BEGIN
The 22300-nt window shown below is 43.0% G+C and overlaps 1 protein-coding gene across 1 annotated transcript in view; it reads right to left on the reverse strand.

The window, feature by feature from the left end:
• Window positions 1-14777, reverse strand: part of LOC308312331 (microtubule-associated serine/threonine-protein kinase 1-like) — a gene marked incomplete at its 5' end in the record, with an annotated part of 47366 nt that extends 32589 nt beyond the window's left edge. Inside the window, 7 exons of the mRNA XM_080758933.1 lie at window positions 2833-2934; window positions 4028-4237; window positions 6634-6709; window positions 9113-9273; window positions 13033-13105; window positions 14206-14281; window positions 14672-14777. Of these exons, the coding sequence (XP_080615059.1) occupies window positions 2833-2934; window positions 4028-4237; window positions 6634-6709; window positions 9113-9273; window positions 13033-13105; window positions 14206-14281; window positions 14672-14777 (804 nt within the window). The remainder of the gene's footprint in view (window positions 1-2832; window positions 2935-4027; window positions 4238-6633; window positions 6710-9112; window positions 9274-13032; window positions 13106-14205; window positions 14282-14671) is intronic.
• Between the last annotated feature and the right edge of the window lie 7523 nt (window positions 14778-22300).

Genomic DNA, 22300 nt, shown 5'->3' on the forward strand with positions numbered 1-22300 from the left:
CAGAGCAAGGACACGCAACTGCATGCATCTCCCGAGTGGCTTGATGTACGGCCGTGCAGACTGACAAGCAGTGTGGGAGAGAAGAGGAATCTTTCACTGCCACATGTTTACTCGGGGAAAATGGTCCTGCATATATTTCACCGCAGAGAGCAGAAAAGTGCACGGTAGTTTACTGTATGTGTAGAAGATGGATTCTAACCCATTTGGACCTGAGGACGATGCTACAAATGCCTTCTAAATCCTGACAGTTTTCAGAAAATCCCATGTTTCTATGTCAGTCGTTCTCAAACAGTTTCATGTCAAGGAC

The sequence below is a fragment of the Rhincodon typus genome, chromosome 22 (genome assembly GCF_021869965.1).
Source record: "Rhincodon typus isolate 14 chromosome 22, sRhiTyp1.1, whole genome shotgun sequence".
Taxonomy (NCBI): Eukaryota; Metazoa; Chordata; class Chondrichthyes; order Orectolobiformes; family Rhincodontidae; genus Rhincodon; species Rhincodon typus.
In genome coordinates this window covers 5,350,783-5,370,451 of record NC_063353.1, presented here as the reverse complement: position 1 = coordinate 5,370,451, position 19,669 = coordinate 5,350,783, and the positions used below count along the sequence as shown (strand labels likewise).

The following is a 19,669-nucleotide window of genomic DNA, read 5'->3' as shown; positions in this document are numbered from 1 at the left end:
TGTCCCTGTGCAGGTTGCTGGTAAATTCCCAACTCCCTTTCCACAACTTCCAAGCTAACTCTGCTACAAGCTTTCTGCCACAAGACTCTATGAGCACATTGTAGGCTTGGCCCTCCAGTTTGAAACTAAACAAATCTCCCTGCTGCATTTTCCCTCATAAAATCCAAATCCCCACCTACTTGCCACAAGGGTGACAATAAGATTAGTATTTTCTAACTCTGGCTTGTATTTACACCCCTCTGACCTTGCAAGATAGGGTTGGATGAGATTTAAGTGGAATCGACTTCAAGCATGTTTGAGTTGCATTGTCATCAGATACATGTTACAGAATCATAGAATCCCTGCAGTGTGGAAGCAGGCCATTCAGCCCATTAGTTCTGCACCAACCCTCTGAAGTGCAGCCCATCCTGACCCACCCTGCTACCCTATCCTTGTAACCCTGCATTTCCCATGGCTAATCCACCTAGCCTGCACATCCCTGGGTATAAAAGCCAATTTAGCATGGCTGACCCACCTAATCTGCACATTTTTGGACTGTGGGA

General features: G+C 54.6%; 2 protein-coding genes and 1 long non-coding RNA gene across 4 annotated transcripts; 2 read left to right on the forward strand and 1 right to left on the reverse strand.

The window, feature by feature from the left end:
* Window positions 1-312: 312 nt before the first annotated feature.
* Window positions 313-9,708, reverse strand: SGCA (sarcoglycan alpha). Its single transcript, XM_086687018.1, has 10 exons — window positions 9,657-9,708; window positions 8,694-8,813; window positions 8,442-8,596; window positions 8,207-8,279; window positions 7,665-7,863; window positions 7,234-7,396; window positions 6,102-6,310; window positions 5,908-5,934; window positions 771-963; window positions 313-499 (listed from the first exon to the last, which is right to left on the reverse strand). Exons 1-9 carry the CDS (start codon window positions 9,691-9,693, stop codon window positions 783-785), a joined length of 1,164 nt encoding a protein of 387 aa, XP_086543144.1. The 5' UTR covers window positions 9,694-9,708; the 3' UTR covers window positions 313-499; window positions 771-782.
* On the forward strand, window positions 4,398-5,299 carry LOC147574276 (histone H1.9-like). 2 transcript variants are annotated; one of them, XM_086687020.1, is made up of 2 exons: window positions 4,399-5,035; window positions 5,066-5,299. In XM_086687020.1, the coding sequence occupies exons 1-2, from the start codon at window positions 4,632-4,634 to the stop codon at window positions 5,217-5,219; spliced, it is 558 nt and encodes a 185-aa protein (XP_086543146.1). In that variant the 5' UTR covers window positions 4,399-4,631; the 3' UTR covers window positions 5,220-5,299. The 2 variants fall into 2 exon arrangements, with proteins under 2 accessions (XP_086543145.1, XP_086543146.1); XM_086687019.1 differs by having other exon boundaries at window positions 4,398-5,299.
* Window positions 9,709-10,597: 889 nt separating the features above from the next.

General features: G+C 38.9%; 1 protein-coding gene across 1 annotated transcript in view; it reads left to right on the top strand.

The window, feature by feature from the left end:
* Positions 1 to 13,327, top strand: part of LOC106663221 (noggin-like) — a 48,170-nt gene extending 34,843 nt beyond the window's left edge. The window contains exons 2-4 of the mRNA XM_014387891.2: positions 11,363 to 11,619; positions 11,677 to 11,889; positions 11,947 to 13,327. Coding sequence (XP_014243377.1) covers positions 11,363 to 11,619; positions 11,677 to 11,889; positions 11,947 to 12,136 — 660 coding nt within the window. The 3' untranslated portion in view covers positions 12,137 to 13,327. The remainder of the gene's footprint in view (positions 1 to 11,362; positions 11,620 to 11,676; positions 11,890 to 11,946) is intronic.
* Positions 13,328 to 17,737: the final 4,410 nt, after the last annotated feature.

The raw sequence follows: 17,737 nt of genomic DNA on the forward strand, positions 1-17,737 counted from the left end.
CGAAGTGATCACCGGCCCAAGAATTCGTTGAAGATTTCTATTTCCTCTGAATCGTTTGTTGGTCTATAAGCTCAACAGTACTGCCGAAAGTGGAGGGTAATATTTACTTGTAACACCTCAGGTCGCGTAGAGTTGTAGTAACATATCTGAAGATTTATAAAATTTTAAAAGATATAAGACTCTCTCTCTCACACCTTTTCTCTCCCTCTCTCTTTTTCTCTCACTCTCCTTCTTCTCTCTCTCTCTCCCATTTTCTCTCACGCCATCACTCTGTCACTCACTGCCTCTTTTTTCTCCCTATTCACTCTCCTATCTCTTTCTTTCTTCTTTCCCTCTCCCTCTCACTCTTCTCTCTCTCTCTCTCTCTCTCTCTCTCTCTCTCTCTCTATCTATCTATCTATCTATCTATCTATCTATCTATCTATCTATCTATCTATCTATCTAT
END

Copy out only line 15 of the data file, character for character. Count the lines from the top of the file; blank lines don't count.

* Window positions 1-312: 312 nt before the first annotated feature.